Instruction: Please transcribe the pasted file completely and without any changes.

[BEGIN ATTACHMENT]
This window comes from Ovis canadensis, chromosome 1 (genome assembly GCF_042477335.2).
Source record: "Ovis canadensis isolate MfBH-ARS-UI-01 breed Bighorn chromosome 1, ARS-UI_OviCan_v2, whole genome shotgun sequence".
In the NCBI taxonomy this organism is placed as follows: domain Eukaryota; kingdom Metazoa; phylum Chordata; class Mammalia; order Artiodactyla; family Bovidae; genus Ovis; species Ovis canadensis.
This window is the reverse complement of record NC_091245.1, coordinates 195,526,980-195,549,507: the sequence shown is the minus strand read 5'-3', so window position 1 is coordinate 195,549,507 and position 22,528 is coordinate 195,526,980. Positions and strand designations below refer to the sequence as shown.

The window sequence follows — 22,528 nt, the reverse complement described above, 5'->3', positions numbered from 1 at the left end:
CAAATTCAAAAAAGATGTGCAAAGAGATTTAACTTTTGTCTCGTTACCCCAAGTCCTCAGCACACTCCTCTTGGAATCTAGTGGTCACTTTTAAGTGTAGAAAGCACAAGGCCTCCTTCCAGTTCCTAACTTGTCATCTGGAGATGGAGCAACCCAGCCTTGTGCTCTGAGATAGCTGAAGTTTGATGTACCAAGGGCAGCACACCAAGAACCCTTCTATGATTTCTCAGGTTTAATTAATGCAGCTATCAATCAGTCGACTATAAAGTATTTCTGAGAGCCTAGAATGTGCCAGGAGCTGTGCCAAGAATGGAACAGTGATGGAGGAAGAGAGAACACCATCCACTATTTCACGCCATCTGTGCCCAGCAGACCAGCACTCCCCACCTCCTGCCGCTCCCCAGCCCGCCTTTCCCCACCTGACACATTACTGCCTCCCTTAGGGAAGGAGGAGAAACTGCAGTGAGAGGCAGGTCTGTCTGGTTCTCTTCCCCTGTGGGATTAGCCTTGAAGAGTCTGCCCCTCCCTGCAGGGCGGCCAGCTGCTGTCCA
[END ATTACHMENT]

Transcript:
This window comes from Ovis canadensis, chromosome 1 (genome assembly GCF_042477335.2).
Source record: "Ovis canadensis isolate MfBH-ARS-UI-01 breed Bighorn chromosome 1, ARS-UI_OviCan_v2, whole genome shotgun sequence".
In the NCBI taxonomy this organism is placed as follows: domain Eukaryota; kingdom Metazoa; phylum Chordata; class Mammalia; order Artiodactyla; family Bovidae; genus Ovis; species Ovis canadensis.
This window is the reverse complement of record NC_091245.1, coordinates 195,526,980-195,549,507: the sequence shown is the minus strand read 5'-3', so window position 1 is coordinate 195,549,507 and position 22,528 is coordinate 195,526,980. Positions and strand designations below refer to the sequence as shown.

The window sequence follows — 22,528 nt, the reverse complement described above, 5'->3', positions numbered from 1 at the left end:
CAAATTCAAAAAAGATGTGCAAAGAGATTTAACTTTTGTCTCGTTACCCCAAGTCCTCAGCACACTCCTCTTGGAATCTAGTGGTCACTTTTAAGTGTAGAAAGCACAAGGCCTCCTTCCAGTTCCTAACTTGTCATCTGGAGATGGAGCAACCCAGCCTTGTGCTCTGAGATAGCTGAAGTTTGATGTACCAAGGGCAGCACACCAAGAACCCTTCTATGATTTCTCAGGTTTAATTAATGCAGCTATCAATCAGTCGACTATAAAGTATTTCTGAGAGCCTAGAATGTGCCAGGAGCTGTGCCAAGAATGGAACAGTGATGGAGGAAGAGAGAACACCATCCACTATTTCACGCCATCTGTGCCCAGCAGACCAGCACTCCCCACCTCCTGCCGCTCCCCAGCCCGCCTTTCCCCACCTGACACATTACTGCCTCCCTTAGGGAAGGAGGAGAAACTGCAGTGAGAGGCAGGTCTGTCTGGTTCTCTTCCCCTGTGGGATTAGCCTTGAAGAGTCTGCCCCTCCCTGCAGGGCGGCCAGCTGCTGTCCA